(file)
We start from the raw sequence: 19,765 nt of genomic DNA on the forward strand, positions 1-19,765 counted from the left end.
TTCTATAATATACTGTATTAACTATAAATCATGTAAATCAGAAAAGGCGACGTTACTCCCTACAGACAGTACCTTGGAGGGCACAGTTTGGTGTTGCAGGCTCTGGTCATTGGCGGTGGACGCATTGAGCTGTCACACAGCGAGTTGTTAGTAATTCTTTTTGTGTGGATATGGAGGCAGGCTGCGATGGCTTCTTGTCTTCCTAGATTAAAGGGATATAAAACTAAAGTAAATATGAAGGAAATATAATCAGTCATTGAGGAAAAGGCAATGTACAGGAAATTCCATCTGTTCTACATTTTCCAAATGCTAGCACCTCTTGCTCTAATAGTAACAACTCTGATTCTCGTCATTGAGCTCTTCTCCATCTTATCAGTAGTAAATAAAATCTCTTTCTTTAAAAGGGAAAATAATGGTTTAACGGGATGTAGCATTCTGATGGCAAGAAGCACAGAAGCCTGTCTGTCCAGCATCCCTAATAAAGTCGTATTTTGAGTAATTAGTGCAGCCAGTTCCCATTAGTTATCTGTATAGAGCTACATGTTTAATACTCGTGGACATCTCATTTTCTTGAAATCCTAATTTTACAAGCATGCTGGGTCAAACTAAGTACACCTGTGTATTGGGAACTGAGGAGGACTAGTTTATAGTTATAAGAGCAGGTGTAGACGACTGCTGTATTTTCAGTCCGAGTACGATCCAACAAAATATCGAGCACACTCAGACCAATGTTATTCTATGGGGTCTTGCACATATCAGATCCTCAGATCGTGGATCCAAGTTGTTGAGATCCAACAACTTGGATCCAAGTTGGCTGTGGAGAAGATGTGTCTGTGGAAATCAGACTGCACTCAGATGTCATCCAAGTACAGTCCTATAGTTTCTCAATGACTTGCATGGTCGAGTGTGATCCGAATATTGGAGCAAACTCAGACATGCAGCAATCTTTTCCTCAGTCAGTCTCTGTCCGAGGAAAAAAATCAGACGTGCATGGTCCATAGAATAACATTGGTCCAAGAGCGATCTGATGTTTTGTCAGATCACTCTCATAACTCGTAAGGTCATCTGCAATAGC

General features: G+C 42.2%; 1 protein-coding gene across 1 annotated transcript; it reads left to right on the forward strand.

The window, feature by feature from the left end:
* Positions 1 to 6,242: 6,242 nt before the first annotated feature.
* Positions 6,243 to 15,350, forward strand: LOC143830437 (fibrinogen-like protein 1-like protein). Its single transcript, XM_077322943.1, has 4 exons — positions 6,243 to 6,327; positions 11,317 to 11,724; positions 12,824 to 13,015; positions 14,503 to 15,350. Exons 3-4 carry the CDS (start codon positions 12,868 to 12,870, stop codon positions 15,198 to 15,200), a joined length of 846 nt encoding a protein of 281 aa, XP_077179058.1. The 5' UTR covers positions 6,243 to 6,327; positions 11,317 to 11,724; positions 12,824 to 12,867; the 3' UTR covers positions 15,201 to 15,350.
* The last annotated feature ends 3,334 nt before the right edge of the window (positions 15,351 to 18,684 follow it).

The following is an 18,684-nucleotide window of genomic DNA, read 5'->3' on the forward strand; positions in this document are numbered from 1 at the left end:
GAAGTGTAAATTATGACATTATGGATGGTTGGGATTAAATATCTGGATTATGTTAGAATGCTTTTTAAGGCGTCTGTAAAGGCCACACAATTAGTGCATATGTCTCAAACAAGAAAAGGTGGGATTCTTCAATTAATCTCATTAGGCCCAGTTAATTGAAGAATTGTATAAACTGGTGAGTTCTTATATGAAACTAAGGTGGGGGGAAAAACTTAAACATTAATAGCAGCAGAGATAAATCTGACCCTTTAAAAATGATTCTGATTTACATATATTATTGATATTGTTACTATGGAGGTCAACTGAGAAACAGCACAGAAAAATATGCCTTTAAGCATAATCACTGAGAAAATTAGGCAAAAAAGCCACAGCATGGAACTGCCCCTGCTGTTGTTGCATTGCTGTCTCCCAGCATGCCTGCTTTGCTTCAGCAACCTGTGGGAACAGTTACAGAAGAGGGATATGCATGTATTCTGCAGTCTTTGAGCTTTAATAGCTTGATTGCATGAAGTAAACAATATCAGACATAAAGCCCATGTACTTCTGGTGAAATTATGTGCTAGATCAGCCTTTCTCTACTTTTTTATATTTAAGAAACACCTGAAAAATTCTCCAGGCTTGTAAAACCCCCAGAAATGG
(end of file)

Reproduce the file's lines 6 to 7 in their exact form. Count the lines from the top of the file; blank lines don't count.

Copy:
* Positions 6,243 to 15,350, forward strand: LOC143830437 (fibrinogen-like protein 1-like protein). Its single transcript, XM_077322943.1, has 4 exons — positions 6,243 to 6,327; positions 11,317 to 11,724; positions 12,824 to 13,015; positions 14,503 to 15,350. Exons 3-4 carry the CDS (start codon positions 12,868 to 12,870, stop codon positions 15,198 to 15,200), a joined length of 846 nt encoding a protein of 281 aa, XP_077179058.1. The 5' UTR covers positions 6,243 to 6,327; positions 11,317 to 11,724; positions 12,824 to 12,867; the 3' UTR covers positions 15,201 to 15,350.
* The last annotated feature ends 3,334 nt before the right edge of the window (positions 15,351 to 18,684 follow it).